U.S. Schools Get an ‘F’ — It’s a ‘Huge Problem’

Thursday evening, Education Secretary Betsy DeVos was the featured speaker at Turning Point USA’s Young Women’s Leadership Summit.

The four day conference aimed at young conservative women just wrapped up in Dallas, Texas, with “some of the nation’s most known conservative leaders and activists” as speakers, according to the organizer’s website.

DeVos gave a question and answer formatted session which quickly focused in on a critical issue facing our education system, a total failure to offer students the basics of how our government works, commonly known as “civics.”

The questions were presented by Charlie Kirk, the founder of TPUSA. The fireworks got started when he mentioned the Declaration of Independence and the Constitution.

“It’s amazing how few students are exposed to the brilliance of these documents and our Founding Fathers. How are you planning to continue to address this problem as we move forward?”

DeVos immediately admitted the seriousness of the issue. “Well, it is a huge problem,” she began.

“The latest statistic that I saw suggested that only about 18 percent of high school seniors had a reasonable understanding of civics and U.S. history. That’s a frightening figure when you think about it.”

DeVos isn’t ready to suggest that the federal government should be the one to force a heavy handed mandate down on the schools though. She favors each state to adopt a policy which reflects their own particular needs.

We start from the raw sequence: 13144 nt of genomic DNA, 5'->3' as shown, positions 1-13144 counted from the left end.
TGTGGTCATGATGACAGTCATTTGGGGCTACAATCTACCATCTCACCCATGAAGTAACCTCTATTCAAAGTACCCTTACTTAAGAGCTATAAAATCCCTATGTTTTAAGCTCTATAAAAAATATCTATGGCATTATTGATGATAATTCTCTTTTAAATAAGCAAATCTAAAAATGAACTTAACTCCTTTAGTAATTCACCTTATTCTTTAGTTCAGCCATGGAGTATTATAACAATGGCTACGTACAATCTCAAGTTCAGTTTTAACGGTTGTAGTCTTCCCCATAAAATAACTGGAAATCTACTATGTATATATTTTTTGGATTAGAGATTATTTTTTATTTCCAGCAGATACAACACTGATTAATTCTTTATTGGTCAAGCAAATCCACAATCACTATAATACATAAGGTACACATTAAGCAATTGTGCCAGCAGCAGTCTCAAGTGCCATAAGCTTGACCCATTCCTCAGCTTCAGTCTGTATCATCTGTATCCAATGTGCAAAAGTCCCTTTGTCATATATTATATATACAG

“I don’t think it’s appropriate for the federal government to mandate a specific curriculum nationally to address this. I do think it’s appropriate to talk very widely and loudly about the need to have robust civics and American history courses taught in every school across the country and for states, frankly, to adopt the requirement in their state to do so.”

DeVos went on to acknowledge a deeper underlying problem. American students aren’t making the grade in comparison to students in other nations.

“There’s an international assessment that’s done every three years in countries around the world –- developed and developing countries. Results are compared for academic achievement.”

“In the latest one, the United States was 24th in reading, 25th in science, and 40th in math. Now, if we had results like that in the Olympics, do you think anyone in our country would stand for that?”

One solution DeVos suggested is “School Choice.” She plans to support a federal tax credit to make that possible.

“Individuals and companies could voluntarily donate to 501(c) charitable organizations that would be designated by the states that chose to participate in this tax credit.”

The individual states could team up with corporations and individual donors to “take a portion of that federal pot and develop or augment programs that they already have in their state to extend scholarship opportunities to families and students.”

The net effect would allow parents to have more control and “choose a better fit” for their child’s education.”

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